Kenia was 17 years old when she suffered a fall that caused her to lose her pregnancy. In El Salvador, where abortion is illegal in all its extremes, she was sent to jail when she left the hospital. Almost nine years later she was released and told her story.
Kenia, who withholds her last name, was in her first year of high school when she became pregnant. Shortly after, in a barn next to her house, she fell and had an “obstetric emergency. Her father found her bleeding to death.
They called the police emergency, but no one arrived.
“My baby was born and did not react, the last thing I remember was that I saw many lights on my face. I was already in the hospital on a stretcher and there were many policemen guarding me, taking pictures of me,” Kenia recalled.
One of the policemen told her that he was going to make sure that I would “rot in jail, and I did,” she said. On the day of the trial, that policeman acted as a witness. “It was his version against mine, it was very hard,” she said in tears.
Already 18 years old, she received her sentence: 30 years in prison for an abortion that was classified as aggravated homicide.
“I was deprived of my freedom for something so unjust, I lost all my youth, I lost my family, all my plans to better myself collapsed,” explained Kenia, now 26 years old.
Despite the lengthy sentence, she and four other women with similar sentences received in the last two months the benefit of “early release”.
Some recounted their experiences at a press conference organized by the Citizens’ Association for the Decriminalization of Therapeutic, Ethical and Eugenic Abortion (Acdatee).
The recently released women were arrested by the police when they were seeking medical help in public hospitals. Some of them were already mothers, so the prison separated them from their children.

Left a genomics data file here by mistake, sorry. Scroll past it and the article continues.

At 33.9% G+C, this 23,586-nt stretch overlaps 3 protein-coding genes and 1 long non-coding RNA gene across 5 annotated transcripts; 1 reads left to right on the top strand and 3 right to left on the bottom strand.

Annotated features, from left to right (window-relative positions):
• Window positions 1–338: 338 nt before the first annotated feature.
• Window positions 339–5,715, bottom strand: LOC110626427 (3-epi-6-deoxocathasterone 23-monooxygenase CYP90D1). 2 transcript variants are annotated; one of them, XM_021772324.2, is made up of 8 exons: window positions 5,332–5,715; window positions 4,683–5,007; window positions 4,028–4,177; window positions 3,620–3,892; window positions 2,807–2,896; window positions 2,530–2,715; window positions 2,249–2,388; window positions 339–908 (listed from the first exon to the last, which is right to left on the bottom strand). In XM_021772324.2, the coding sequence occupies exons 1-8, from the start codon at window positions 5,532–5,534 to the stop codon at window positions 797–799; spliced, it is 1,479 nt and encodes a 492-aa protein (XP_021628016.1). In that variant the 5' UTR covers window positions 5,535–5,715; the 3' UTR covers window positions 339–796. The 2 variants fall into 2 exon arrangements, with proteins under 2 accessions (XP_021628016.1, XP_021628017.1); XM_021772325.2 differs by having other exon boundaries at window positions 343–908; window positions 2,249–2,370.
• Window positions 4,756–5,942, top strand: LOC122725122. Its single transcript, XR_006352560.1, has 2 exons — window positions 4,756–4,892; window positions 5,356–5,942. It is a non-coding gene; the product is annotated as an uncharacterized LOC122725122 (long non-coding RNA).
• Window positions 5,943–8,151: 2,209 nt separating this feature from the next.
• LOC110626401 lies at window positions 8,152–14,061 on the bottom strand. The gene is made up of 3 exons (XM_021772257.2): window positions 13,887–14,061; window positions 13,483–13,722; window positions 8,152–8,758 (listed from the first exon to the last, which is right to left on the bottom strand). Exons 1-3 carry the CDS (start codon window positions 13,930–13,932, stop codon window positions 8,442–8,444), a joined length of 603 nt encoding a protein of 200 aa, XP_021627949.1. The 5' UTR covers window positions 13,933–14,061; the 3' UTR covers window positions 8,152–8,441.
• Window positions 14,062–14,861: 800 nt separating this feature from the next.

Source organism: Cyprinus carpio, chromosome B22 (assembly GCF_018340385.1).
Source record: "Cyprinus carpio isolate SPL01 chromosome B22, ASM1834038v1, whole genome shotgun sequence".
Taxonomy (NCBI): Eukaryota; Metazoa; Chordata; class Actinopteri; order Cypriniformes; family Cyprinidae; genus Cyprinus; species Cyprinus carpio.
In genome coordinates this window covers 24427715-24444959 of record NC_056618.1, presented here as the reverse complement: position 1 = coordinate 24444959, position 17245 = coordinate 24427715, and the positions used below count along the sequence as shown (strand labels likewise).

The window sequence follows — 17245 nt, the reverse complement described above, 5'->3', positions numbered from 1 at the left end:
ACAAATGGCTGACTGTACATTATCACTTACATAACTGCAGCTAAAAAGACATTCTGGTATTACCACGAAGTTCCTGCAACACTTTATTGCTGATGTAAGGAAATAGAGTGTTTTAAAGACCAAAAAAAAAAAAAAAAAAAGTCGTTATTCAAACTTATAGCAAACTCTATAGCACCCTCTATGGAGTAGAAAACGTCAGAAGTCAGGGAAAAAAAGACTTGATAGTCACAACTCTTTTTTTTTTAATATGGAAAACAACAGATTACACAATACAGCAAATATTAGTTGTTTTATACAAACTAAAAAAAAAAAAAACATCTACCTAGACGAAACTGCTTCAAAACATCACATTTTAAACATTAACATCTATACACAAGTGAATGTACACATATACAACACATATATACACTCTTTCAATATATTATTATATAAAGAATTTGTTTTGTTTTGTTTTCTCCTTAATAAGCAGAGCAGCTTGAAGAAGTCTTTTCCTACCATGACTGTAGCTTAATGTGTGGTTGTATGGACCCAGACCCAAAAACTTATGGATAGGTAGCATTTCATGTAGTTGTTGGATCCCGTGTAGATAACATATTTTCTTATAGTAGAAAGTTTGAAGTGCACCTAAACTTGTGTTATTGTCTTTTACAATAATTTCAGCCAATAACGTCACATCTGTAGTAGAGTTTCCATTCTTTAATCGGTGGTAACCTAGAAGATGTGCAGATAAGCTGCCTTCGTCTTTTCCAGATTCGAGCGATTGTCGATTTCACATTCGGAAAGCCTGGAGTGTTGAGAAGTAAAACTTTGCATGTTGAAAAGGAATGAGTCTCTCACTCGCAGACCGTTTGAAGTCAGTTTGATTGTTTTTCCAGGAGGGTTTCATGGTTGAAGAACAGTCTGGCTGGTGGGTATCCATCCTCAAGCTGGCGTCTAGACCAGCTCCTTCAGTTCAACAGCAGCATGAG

Since 1998, the Salvadoran Penal Code prohibits abortion in all cases and establishes penalties of up to 8 years.
However, prosecutors and judges classify abortion cases, even involuntary ones, as “aggravated homicide”, punishable by up to 50 years in prison.
Acdatee’s psychologist, Sara Garcia, said that 62 women have regained their freedom, by commutation of sentences, sentence revisions, pardons and “thanks to the feminist movement”, since July 2009.
In prison there are 10 women left with different sentences, and two who are airing their process in the courts.
“They were ten very difficult years in prison, but now I feel very happy to be with my family again, to be with my son again,” said Elsy, 38, who served 10 years in prison.
On June 15, 2011, Elsy was working as a domestic worker when she had an “obstetric emergency” and was subsequently detained.
He criminalized us for being women
“Because we are low-income people we find ourselves in situations like this and we have to pay, although perhaps the investigations are not very thorough,” lamented Kenia, who now wants to study English and “perfect herself” in cosmetology to support her family.
Evelyn, 34, also recounted her case. After her emergency, “they didn’t take me to a hospital because the police didn’t want to, they took me directly to some bartolinas [dungeons],” she explained. He had no money for a lawyer and was assigned public defenders.
“They made my process of three hearings, in each of them I had different lawyers who did not know my case. That law sentenced me to 30 years in prison, I was separated from my son, from my family for 13 years,” commented Evelyn, released in December.
“I think that law is unjust. It criminalized us for being women. Like my colleagues, we are innocent,” exclaimed Evelyn, who hopes to set up a bakery.
Another of the released women, Karen, had an emergency at home and when she woke up “she was already in the hospital, handcuffed to a stretcher”, with police asking her questions.
Inside the prison she also suffered criticism from her other cellmates and now in freedom she continues to be “judged” by society who “look at her ugly” and “always make bad comments”.
The current Salvadoran legislation “causes stigma, provokes prejudice and generates the conditions for women to be persecuted, denounced, prosecuted and unjustly imprisoned,” said Morena Herrera, director of Acdatee.
“It is important to achieve the freedom of all the women who are still unjustly imprisoned, but we also need to achieve that there are no more women denounced in public hospitals,” Herrera stressed.
The freedom of these women, according to Herrera, was the result of “many struggles” and of “moving wills” with international support.